[Well, it is more a do-over than a re-vote, but I'll stick with the descriptor I used on Friday.] After an inundation of alternate delegates postponed the initial attempt to hold a second step caucus on February 23, Clark County (Las Vegas) Democrats were finally able to gather to vote on and send delegates to the state convention next month. And while there were Obama gains from the precinct level to the county level, they were not as strong as the gains he enjoyed in a similar situation in Texas late last month. Unlike in Texas however, he finished second to Clinton (at least in Clark County), but made up ground in the race for national convention delegates coming out of the state.
Following Saturday's caucus in Las Vegas, Clinton dropped slightly from 55% of precinct delegates in the area to 54% of the county's delegates to the state convention. Oppositely, Obama managed to increase his support from 44% in Clark County in the initial caucuses to 46% in this latest round. Keep in mind though, that these delegates are not pledged (per se) to either candidate, which means that the battle by both campaigns for every delegate will continue in Nevada until those numbers are solidified by the state convention in mid-May.
During this cycle caucuses have come under more scrutiny because of the closeness of the race, and it has been the variations in the rules of all these caucuses that has driven most of the conversation. One distinction to be made is the number of steps in the process. There have been 14 caucuses (counting Texas but not those in the territories) and nine have multiple steps while the other five go from the initial caucus step to the state convention (only two steps). It could be hypothesized then that the greater the number of steps in the caucus process, the greater the chance would be for a candidate's support (in the aggregate) across a state to shift in some way.
Among the group of multiple step caucuses (CO, IA, KS, MN, NE, NV, ND, TX and WA), Iowa was the most likely to see some movement in the support levels of the candidates from one step to the next. More candidates were involved in that initial step who subsequently withdrew from the race. Both Clinton and Obama should have gained at the county convention levels. And both did...depending on who you ask (MSNBC or Politico's Ben Smith). Obama jumped from 37% support in the first step to either 51% or 56% on the county level. Clinton gained also, but only modestly; going from 29% support in the January 3 caucuses to either 31% or 36% support in the 99 Democratic county conventions. And there's still some wiggle room for both to tweak their numbers in the state convention because John Edwards maintains a small amount of support even after the county convention phase.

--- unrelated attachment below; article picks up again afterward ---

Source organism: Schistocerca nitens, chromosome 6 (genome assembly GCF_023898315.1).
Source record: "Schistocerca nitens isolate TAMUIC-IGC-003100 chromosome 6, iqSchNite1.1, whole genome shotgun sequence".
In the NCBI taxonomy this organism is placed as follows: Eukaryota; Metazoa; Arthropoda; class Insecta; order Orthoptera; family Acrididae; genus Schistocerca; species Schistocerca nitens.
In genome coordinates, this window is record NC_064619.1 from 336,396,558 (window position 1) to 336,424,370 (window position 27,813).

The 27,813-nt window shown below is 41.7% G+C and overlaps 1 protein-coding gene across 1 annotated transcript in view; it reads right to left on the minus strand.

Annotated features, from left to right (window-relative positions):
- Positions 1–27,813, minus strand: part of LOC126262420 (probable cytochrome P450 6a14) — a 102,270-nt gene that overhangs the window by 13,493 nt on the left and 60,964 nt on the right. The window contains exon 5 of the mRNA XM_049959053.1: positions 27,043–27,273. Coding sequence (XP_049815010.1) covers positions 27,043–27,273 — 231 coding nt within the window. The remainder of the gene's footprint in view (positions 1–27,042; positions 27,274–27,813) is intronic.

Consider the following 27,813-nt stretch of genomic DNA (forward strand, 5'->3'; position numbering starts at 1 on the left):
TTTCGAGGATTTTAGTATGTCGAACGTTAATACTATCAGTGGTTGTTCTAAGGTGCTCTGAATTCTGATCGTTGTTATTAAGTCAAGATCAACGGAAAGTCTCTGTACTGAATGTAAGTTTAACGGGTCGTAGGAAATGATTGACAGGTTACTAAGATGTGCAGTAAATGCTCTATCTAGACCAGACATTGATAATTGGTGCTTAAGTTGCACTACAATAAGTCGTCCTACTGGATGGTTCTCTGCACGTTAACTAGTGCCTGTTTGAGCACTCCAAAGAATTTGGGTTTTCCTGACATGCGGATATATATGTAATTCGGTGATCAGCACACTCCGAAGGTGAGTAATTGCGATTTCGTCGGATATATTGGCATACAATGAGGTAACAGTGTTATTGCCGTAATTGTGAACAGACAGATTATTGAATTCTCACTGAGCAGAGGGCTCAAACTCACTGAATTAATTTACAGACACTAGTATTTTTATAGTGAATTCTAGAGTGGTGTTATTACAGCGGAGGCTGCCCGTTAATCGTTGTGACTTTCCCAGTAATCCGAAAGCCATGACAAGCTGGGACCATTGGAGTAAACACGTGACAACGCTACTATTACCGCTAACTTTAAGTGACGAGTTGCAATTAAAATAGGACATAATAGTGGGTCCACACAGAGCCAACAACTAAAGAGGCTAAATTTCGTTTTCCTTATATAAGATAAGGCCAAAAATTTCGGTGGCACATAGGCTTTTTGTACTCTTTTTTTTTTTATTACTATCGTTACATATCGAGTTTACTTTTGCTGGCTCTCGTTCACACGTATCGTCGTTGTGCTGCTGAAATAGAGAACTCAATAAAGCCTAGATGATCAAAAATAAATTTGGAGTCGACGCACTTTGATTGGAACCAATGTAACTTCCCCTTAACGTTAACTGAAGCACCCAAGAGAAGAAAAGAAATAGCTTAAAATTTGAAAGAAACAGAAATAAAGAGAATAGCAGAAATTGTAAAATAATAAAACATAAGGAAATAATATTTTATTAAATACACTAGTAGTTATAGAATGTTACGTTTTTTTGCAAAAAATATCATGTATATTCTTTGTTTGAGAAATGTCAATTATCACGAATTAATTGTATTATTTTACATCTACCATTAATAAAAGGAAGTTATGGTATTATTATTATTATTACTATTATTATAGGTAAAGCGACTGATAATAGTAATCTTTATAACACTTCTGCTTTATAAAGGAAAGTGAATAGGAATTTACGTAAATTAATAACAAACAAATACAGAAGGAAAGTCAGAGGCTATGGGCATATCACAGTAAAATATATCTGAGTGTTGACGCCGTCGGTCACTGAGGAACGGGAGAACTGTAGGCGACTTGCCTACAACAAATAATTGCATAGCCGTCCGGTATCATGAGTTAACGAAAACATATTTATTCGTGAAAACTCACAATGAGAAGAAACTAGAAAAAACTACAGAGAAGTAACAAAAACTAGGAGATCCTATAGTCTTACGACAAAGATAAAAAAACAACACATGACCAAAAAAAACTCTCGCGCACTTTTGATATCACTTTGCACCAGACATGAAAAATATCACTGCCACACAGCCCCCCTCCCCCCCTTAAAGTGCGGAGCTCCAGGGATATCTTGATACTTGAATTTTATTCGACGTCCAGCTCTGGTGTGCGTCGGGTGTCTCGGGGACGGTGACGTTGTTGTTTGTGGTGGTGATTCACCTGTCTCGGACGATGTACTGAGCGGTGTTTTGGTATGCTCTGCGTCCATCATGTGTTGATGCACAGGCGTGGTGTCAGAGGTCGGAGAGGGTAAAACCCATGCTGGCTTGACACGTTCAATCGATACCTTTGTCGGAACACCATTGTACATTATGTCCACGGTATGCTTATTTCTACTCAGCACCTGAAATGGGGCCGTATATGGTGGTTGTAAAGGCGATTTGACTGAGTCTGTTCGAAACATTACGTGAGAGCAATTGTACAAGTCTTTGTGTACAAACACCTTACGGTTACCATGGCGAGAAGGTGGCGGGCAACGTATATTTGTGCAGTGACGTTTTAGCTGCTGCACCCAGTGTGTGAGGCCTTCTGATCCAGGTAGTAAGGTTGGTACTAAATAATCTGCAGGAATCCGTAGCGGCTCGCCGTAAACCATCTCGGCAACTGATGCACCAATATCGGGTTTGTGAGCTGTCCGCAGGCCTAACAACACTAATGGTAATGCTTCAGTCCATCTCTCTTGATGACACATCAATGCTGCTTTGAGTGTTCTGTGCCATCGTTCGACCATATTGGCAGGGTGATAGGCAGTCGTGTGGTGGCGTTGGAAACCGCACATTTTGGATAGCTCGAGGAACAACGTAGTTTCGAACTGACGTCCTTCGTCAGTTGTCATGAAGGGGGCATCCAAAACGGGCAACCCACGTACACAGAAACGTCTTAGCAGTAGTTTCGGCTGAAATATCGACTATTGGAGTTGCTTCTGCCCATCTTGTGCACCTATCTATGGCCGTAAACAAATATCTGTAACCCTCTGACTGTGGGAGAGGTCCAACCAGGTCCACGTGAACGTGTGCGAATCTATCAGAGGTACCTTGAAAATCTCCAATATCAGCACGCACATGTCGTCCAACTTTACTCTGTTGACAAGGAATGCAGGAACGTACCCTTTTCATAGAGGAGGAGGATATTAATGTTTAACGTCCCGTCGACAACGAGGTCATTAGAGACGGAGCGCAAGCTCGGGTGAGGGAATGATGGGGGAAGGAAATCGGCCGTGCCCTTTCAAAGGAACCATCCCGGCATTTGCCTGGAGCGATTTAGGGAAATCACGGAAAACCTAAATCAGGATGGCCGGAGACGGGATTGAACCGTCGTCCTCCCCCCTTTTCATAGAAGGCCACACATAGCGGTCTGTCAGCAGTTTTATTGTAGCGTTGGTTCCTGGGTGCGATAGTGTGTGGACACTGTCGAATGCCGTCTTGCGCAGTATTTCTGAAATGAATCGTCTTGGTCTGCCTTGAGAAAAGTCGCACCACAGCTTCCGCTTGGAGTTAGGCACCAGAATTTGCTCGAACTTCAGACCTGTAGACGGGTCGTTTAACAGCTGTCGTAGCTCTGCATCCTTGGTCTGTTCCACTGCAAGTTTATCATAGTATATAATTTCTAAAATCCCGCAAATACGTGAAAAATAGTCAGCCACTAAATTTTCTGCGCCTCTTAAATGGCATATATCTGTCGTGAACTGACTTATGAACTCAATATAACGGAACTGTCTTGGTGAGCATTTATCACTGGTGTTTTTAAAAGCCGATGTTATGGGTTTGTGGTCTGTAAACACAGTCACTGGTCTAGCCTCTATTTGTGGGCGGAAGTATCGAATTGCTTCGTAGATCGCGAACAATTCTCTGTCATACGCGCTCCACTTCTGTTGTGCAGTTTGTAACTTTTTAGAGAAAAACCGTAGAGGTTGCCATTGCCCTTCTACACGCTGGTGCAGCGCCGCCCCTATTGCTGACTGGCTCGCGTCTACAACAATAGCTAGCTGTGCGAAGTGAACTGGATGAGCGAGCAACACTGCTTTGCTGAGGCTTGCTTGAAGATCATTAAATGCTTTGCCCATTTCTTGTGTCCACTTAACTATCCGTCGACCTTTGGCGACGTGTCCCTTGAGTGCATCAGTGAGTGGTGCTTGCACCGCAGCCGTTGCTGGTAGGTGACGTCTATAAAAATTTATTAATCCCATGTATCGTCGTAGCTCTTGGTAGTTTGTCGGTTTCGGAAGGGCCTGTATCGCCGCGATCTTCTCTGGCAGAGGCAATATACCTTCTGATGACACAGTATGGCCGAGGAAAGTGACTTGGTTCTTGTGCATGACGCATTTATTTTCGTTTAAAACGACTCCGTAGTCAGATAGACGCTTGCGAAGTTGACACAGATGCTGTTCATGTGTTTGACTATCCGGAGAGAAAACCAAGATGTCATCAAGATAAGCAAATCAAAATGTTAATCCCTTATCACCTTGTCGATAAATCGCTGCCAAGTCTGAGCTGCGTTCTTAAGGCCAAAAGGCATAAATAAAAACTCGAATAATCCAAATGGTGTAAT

There has also been some delegate shift in Texas and Colorado. Including Nevada, that makes four of the eight multiple step states that have seen some changes from one phase to the next. Two others, Kansas and North Dakota, did not have any changes since the first step predetermined the outcome of the second step. That leaves Minnesota, Nebraska and Washington. Minnesota's Democratic Farm-Labor party allotted the month after the state's February 5 caucuses for "county unit" contests to elect delegates to the congressional district conventions to be held any time starting this coming Saturday (April 19) but before the beginning part of June (source: TheGreenPapers.com). Results then come in at a staggered pace. The results out of Washington will be similarly staggered. The Democratic party there runs a convoluted system of events that is dependent upon whether a county is completely within a legislative district, split between districts or is split into several legislative districts (Seattle area). Nebraska will not hold its second step until next month.
Of the two step states, none have held their state conventions. Only North Dakota among the caucus states has held its state convention.
Moving forward then, Iowa, with its contingent of Edwards delegates is the most likely to see any significant shift in national convention delegate numbers between now and the end of the delegate selection process in June. Nevada though is a close second because the delegates to the state convention are not pledged to any one candidate.
The movement continues to be toward Obama, which isn't helping Clinton close the gap in the number of delegates (or make a case to superdelegates to align behind her).